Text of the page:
Saturday, March 17, 2007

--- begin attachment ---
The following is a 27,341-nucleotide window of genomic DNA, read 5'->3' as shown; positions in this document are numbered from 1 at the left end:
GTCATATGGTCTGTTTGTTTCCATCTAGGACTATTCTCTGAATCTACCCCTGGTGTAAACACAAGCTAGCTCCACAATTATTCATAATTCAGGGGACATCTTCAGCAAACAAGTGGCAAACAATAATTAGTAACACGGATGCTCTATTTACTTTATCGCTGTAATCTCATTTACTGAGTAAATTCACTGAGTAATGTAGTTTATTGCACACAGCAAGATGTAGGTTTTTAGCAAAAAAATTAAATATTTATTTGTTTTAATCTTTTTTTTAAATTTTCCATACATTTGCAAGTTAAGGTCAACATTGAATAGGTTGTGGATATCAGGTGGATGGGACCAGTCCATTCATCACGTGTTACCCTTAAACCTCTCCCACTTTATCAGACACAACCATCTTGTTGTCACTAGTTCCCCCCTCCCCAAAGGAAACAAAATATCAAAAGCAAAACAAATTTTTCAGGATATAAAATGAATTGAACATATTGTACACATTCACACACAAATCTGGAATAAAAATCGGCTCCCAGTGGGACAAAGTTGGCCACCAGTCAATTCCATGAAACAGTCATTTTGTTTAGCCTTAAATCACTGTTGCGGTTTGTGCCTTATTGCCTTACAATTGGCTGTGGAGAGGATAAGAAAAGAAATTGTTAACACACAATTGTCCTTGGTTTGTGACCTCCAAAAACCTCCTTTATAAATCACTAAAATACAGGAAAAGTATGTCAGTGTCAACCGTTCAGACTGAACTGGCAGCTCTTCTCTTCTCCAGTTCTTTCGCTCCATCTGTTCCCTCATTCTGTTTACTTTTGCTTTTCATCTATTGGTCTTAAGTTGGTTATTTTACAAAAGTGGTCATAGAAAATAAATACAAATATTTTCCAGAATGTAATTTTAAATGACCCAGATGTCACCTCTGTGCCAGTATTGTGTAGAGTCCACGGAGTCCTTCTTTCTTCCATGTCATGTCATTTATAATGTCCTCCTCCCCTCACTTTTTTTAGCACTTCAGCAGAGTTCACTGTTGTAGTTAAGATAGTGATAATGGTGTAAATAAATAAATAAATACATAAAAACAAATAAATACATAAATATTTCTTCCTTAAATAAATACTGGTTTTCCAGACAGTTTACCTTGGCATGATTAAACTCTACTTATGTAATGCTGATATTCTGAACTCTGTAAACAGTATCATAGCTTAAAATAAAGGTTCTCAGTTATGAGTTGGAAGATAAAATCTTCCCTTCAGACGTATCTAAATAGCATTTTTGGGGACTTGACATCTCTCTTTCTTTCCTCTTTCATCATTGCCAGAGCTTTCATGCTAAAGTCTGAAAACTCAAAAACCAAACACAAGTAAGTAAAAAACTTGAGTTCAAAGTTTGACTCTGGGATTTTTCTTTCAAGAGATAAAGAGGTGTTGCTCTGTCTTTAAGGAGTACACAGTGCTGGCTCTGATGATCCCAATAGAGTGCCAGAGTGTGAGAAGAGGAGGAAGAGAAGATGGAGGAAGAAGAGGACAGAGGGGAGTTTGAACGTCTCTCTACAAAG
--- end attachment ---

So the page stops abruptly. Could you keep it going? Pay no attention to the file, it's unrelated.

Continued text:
In over twenty years of implementing and using digital technology, both as an engineer and later as an architect, the most valuable lesson I have learned is the one of “critical practice”. Unfortunately, even though BIM as a methodology is nothing more than a transplant from more advanced areas of industrial production, it is truly amazing to see the extent to which acceptance, without scrutiny, is being preached over the last two years. Due to the nature of my work I happen to be more or less aware of the current status that BIM has in a large number of architectural firms of various size, and the datasets that are in circulation within those same offices, as well as in between different disciplines on the same job, are a far cry from being BIM compliant. Isn’t it high time to slow down and try to focus on core functionality and interoperability, versus creating this more than ideal picture of “shall” before “have”. Let us see a benchmarked project, completed and fully exposed in the public domain as a case study that can be dissected and scrutinized for the benefit of the entire AEC community. Implementing BIM should be a learning process that transcends the individuality that is still admired as a defining characteristic of any architectural office. Such methodology should create a solid foundation for not only more efficient design but also that which has achieved its materialization through iterative analysis and has proven the test of time. In today’s culture of blitz marketing and short lived commodities, it is hard to become a believer in “sustainable” when methodology itself has become prêt a porter.